Funding Change Consulting Blog Advice

How to Identify Your Best Donors: Donor Commitment Series (part 1 of 3)

Measuring donor commitment

If you’re reading this, it’s hard to imagine you don’t know the abysmal donor retention rates plaguing the nonprofit sector.

The Fundraising Effectiveness Project measured retention at 45.5% in 2017, the same as 2016.

If you worked in sales (and yes, fundraising is a form of sales whether you like it or not), you’d probably be fired if you lost more half of your customers each year.

Clearly, we’ve got a problem. And clearly, whatever we’re doing to fix it isn’t working.

Enter this blog series on Donor Commitment…

The more committed your donors, the more likely they are to give again and possibly give more over time.

And did you know that a 10% increase in your donor retention could yield up to 150-200% growth in revenue over the lifetime of your donors?

That sounds like an investment worth making, no?

Well, let’s start by helping you identify who on your donor list is most committed to your organization…

How to Identify Your Best Donors

Nonprofits often decide how and when to communicate with donors based on the donors’ past behavior…how much they’ve given, when, how often.

We do this, at least partly, because this is the information we have about our supporters. But it’s not necessarily the best indictor of what they’ll do (or not do!) in the future.

What if you could base your communications on how donors feel about your organization?

Thanks to the brilliant Roger Craver from The Agitator (among other claims to fame), you can…

Enter the DonorVoice Commitment Score.

Here’s how to calculate the donor commitment score for each of your supporters.

Ask your donors these three simple questions on a scale of 0 to 10 (10 is strongly agree, 0 is strongly disagree).

  1. I am a committed ORG NAME donor.
  2. I feel a sense of loyalty to ORG NAME.
  3. ORG NAME is my favorite charitable organization.

Donor voice survey example

Once a donor has completed the survey, calculate their average response. For example, a donor whose answers were 8, 8, and 5 would have a score of 7.

Donors with the highest scores are most committed to you. They’re the ones most likely to increase their giving, donate frequently, be a monthly sustainer, tell their friends about you, and more.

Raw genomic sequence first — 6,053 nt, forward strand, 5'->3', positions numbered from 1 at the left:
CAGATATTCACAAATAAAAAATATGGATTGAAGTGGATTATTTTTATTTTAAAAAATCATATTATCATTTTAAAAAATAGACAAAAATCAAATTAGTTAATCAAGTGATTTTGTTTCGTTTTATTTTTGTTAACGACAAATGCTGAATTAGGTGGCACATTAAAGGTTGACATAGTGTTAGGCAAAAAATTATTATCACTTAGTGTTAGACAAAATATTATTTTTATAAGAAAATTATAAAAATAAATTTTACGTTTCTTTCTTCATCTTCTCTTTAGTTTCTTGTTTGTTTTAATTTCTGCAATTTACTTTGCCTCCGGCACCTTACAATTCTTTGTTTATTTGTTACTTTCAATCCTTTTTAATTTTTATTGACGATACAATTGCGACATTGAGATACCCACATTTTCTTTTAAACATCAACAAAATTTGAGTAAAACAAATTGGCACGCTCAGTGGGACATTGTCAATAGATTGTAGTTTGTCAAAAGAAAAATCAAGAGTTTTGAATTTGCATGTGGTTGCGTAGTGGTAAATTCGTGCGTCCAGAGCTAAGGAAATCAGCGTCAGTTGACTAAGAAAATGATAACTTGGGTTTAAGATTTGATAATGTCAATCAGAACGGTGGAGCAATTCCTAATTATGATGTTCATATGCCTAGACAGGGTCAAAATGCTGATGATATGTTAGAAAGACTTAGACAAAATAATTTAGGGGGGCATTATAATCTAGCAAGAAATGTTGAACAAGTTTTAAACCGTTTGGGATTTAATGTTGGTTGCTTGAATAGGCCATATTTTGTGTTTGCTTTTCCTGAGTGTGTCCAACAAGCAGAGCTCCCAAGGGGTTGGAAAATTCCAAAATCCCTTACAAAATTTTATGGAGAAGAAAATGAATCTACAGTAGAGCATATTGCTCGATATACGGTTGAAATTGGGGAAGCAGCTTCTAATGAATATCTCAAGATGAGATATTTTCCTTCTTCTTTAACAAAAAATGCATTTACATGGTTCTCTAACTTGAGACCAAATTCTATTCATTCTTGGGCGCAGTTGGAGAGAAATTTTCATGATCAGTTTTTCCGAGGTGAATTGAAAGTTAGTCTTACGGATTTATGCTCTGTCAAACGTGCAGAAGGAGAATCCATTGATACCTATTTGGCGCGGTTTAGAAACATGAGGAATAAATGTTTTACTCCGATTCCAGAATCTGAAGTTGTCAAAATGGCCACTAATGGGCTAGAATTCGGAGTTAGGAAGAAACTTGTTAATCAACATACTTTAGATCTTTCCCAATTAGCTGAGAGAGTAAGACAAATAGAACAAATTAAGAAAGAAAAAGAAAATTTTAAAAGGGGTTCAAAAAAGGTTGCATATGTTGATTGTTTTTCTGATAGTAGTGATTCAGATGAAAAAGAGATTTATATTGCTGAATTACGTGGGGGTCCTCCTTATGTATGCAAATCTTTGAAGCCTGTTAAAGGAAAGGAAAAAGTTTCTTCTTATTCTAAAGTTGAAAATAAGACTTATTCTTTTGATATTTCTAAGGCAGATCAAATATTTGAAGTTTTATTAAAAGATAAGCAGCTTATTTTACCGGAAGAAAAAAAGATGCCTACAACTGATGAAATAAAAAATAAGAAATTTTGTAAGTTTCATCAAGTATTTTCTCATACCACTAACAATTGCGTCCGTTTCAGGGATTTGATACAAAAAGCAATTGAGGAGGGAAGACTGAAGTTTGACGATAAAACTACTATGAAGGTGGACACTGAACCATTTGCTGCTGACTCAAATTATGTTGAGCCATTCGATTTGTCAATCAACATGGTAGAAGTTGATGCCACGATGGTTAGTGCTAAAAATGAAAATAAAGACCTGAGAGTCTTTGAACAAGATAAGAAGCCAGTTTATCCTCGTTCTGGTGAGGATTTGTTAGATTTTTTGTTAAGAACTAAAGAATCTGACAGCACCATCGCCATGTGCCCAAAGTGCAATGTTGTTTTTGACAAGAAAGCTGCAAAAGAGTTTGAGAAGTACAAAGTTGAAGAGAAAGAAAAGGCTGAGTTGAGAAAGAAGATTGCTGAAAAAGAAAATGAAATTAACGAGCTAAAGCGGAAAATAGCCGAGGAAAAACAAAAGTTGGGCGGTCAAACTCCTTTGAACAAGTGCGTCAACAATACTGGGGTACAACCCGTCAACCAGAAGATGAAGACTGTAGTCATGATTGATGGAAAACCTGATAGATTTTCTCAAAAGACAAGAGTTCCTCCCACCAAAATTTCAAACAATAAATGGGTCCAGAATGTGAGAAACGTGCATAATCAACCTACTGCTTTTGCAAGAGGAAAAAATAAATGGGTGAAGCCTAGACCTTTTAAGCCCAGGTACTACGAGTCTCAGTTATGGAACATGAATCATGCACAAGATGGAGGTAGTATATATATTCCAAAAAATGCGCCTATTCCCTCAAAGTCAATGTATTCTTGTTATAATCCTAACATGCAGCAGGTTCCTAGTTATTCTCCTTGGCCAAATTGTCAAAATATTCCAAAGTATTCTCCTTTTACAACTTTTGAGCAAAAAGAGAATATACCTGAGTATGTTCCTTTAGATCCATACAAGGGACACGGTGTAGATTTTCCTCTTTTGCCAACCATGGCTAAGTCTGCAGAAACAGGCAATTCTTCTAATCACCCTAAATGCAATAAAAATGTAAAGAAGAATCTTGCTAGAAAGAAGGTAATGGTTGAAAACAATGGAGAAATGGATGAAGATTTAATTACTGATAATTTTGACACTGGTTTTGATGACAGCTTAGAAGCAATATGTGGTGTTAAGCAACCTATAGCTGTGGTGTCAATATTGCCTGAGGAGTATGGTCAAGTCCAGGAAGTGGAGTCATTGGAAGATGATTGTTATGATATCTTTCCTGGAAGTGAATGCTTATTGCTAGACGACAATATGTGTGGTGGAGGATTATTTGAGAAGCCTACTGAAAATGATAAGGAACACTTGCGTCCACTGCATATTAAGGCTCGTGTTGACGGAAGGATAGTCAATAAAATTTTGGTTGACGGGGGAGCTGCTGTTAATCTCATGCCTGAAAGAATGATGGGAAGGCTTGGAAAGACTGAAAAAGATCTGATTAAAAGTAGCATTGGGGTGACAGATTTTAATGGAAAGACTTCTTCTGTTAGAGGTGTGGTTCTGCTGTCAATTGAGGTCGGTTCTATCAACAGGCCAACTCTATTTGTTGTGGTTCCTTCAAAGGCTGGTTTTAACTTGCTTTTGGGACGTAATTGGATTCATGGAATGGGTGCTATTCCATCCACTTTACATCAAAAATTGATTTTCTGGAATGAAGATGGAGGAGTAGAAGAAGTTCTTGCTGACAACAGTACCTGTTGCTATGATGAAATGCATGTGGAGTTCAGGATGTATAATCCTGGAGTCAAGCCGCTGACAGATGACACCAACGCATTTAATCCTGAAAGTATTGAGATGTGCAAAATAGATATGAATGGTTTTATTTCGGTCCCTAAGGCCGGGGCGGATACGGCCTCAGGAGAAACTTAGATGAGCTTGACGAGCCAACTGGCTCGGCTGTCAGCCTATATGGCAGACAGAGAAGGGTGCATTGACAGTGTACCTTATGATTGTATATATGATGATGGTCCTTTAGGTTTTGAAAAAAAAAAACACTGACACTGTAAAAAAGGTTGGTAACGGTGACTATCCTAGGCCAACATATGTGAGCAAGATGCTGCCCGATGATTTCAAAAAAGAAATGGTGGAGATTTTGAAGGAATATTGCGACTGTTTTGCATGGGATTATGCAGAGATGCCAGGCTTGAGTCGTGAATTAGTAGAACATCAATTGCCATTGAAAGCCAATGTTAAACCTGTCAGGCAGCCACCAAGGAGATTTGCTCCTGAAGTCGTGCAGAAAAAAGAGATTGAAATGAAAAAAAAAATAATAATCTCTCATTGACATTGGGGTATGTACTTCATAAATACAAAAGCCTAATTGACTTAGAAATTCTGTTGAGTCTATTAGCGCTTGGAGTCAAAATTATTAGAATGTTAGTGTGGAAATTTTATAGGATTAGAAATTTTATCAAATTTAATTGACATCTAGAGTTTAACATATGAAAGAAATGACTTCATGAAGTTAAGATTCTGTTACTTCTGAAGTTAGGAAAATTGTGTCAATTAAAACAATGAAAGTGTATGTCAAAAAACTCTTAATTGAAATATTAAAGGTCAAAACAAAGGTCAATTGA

Bottom line — put these folks at the top of your priority list and give them lots of love!

The Fine Print: Don’t Make these Mistakes

Before I sign off, I have a few final comments to help you avoid common missteps…

Altering this tool in any way could lead to inaccurate results. And the only thing worse than no data is bad data!

Some of these may seem like obvious points but I don’t want you to misunderstand anything.

  • Do not change the questions in any way…the precise phrasing has been carefully studied and tested.
  • Always ask all three questions together. (Again, studied and tested.)
  • These surveys should NOT be done anonymously. This information is of no use to you if you don’t know who’s responding.
  • This is not a research tool. The data is not meant to tell you the commitment score for your entire donor file. This score is for determining the commitment of each individual donor.
  • You need to engage people directly to get this information. I’m talking email, direct mail, and/or phone. If someone doesn’t respond the first time, keep asking. You’ll get more responses whenever you do the survey. And over time, you’ll have a commitment score for more and more of your donors.

Still not convinced? Check out these results…

The aforementioned Roger Craver has used this survey on behalf of hundreds of organizations and tens of thousands of donors. So far it has produced 130% more net revenue over a 36-month period than any other score (such as the customer satisfaction index, net promoter score, etc).

Good luck!

And keep an eye out for next week’s post when we’ll look at how to evaluate your own donor relations work. See you then!

Tina Cincotti, owner of Funding Change, is a donor communications expert and general nonprofit nerd.
July 31, 2018

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